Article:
SANTA ROSA, Calif. -- Freshman Democratic Rep. Lynn Woolsey stands at the entrance of a local Saturday morning farmers' market and greets the shoppers cheerfully. She tells them her name but doesn't bother to tell them she's in Congress or that she's running for re-election. They all seem to know her.
Woolsey's House seat is listed by Republican congressional campaign strategists as one of 11 prime targets among the 22 Democratic-held seats in the California delegation to Congress. The friendly, even enthusiastic, manner in which she is greeted on this particular morning, however, belies the notion that she could lose in this liberal district of strong Democratic registration north of San Francisco.
And although President Clinton maintains some degree of popularity here and in any event seems far better off than in many other Democratic congressional districts, the same specter hangs over Woolsey's candidacy as elsewhere -- the possibility of a Republican tide on Nov. 8.
That, says Woolsey's campaign manager, Brian Blum, may be what her moderate Republican challenger, business executive Mike Nugent, is banking on in taking her on in this region seemingly so hospitable to her. "He's trying to position himself as 'I'm not an incumbent,' " he says, "and hope to ride a Republican wave this year."
But Nugent disavows a partisan approach, selling himself in his television commercials as a man of moderation and reason who is convinced that Democrats and Republicans can work together in the House if they will just lay off the sharp ideological combat. He blames extremists of left and right for the gridlock in Washington -- and casts Woolsey as one of the former.
Unlike other Republican candidates here and around the country who are bashing Clinton and government generally, Nugent says the trouble is "a gridlock of ideology" in which compromise is the casualty. Yet he went to Washington and signed the "contract JTC with America" dreamed up by GOP conservative ideologues like House Minority Whip Newt Gingrich.
Blum suggests that this act undercuts Nugent's posture as a Republican moderate running in a congressional district with a 54 percent to 30 percent Democratic registration lead. "His signing on the dotted line his allegiance to Newt Gingrich," Woolsey's manager says, "is out of step with this district."
Nugent says he doesn't support everything in the "contract" but signed it because it calls for a number of issues on the standard Republican wish list -- a balanced budget amendment, line-item veto, and the rest -- to be debated and voted up and down on the House floor, rather than blocked by the Democratic leadership. "It opens up the process again," he says, on the assumption the GOP can make the 40-seat pickup the party needs to take control of the House.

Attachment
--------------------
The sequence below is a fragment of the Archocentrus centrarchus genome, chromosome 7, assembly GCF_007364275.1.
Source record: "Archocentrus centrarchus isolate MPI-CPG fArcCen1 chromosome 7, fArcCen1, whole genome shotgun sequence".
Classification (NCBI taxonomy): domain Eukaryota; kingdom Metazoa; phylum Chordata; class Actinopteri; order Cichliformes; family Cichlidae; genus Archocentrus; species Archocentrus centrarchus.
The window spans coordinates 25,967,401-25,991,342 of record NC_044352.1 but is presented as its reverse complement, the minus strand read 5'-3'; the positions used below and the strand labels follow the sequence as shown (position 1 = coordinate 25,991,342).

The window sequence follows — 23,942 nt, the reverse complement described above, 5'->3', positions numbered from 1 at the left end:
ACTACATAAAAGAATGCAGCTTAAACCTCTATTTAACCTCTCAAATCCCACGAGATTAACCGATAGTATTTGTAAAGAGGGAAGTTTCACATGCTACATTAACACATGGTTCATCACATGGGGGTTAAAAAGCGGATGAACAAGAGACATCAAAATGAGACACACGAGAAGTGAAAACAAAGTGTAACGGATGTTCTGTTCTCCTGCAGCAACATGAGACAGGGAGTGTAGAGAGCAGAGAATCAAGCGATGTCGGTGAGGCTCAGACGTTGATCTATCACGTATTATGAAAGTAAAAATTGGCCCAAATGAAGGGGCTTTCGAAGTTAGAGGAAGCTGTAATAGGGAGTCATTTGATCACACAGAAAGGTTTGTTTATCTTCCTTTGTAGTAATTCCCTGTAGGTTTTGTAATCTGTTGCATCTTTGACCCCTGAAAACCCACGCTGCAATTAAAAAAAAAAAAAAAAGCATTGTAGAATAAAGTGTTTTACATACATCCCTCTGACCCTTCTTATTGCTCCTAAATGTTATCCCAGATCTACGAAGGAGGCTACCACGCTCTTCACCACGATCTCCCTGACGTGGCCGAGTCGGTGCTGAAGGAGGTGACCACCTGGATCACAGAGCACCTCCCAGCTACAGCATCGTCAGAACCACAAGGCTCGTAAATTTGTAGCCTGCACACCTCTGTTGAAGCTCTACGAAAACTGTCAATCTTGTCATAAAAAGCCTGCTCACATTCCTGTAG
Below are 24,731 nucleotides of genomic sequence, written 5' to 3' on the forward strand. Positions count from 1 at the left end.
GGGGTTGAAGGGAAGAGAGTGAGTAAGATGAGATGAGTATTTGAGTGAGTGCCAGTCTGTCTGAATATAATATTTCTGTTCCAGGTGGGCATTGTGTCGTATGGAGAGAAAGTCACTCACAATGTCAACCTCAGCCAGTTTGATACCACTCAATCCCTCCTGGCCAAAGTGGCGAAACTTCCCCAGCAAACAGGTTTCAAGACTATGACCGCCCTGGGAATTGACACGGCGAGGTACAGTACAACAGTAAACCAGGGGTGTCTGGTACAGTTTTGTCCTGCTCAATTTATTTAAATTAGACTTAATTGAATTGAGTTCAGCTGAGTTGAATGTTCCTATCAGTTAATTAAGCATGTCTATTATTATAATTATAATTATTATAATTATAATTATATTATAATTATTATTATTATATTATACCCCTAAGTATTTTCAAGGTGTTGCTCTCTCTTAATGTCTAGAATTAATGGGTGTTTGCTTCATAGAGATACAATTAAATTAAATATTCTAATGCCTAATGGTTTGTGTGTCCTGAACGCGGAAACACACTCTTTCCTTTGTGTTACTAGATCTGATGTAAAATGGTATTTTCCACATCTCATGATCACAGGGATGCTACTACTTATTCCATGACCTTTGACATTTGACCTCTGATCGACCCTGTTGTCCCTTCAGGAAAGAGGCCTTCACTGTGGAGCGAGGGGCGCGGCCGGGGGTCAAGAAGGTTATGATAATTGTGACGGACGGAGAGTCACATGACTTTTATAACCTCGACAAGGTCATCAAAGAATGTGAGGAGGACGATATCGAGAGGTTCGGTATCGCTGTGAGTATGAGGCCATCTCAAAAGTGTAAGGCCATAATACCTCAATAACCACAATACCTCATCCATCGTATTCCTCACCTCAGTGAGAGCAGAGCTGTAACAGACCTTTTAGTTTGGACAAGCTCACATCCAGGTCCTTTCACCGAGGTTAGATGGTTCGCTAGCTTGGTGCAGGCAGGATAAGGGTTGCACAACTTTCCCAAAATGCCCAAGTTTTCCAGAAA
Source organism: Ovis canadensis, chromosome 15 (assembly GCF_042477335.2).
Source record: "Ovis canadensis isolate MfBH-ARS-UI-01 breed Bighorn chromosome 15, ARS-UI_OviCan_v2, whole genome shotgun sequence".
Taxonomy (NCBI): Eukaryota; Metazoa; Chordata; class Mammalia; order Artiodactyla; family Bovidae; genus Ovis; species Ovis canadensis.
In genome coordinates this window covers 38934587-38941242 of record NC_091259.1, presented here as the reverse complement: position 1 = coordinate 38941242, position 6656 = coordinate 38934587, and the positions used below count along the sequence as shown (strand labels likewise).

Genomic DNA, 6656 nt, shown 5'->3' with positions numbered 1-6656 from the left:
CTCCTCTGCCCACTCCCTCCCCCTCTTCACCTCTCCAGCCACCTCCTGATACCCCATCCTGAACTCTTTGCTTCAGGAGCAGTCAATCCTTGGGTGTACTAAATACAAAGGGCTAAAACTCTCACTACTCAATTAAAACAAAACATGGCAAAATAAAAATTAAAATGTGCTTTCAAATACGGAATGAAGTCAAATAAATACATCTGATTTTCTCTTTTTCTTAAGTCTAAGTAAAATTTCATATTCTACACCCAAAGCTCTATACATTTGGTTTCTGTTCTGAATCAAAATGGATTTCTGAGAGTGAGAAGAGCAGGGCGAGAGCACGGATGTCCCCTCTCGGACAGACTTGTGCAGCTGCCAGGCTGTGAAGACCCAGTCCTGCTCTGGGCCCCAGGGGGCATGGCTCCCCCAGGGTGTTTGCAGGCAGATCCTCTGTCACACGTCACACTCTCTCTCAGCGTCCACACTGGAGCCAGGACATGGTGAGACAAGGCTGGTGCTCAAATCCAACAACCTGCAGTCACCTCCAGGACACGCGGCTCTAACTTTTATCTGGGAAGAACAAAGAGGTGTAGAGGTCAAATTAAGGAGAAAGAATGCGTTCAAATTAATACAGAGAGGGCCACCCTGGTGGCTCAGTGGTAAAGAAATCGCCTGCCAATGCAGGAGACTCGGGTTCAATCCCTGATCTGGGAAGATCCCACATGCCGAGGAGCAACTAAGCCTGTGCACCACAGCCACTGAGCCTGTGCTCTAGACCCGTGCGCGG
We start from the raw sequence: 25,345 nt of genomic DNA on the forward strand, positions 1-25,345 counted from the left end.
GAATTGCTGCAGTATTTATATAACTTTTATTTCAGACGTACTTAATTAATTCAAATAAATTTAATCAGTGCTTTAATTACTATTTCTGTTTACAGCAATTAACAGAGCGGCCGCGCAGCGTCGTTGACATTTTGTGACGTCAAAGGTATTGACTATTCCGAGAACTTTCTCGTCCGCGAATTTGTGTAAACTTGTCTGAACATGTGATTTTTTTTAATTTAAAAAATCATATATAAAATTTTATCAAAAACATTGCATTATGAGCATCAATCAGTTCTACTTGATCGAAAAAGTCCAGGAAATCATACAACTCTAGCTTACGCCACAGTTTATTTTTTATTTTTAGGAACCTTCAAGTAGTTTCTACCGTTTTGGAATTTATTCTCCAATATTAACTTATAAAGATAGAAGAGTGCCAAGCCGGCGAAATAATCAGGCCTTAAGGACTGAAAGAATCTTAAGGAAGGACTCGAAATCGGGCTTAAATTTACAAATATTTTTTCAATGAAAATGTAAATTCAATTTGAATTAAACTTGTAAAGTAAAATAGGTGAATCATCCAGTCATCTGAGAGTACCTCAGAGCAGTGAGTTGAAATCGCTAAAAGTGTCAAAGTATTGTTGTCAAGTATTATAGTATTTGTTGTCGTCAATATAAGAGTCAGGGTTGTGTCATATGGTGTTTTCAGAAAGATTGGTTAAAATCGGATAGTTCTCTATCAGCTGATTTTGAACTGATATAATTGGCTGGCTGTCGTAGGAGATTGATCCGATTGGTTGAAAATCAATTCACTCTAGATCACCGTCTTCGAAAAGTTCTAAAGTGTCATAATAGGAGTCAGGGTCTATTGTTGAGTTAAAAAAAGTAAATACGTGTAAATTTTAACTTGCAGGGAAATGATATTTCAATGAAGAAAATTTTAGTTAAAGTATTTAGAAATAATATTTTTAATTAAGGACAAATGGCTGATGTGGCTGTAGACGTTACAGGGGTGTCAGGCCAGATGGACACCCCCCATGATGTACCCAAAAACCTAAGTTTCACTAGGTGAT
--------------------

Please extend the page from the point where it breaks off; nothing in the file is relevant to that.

He says a lot of Republicans here voted for Bill Clinton -- and Woolsey -- "because they wanted change, and they still want change." For that reason, he says, he thinks they will return to the party fold for a moderate like him. Another reason the Republicans think Woolsey is vulnerable is that her 1992 opponent died before the election but his name remained on the ballot, so she had a free ride. Nugent paints Woolsey as even more liberal than her district -- one of the most liberal in the state.
With half of the state's 22 Democratic congressional seats targeted by the National Republican Congressional Committee as possible losers, the party's chances to achieve the 40-seat gain once considered impossible rest in good part on success in California. In addition to nine targeted incumbents, there are two open seats the Republicans hope to win. The Democratic Congressional Campaign Committee, by contrast, is targeting only two California Republican incumbents.
In an ordinary year, Lynn Woolsey would be home free as a liberal Democrat in liberal Marin and Sonoma counties. Her loss, in the face of even Nugent's observation that President Clinton's unpopularity elsewhere hasn't extended to this white-wine-and-brie country, would be confirmation that there is indeed a Republican tide in the country.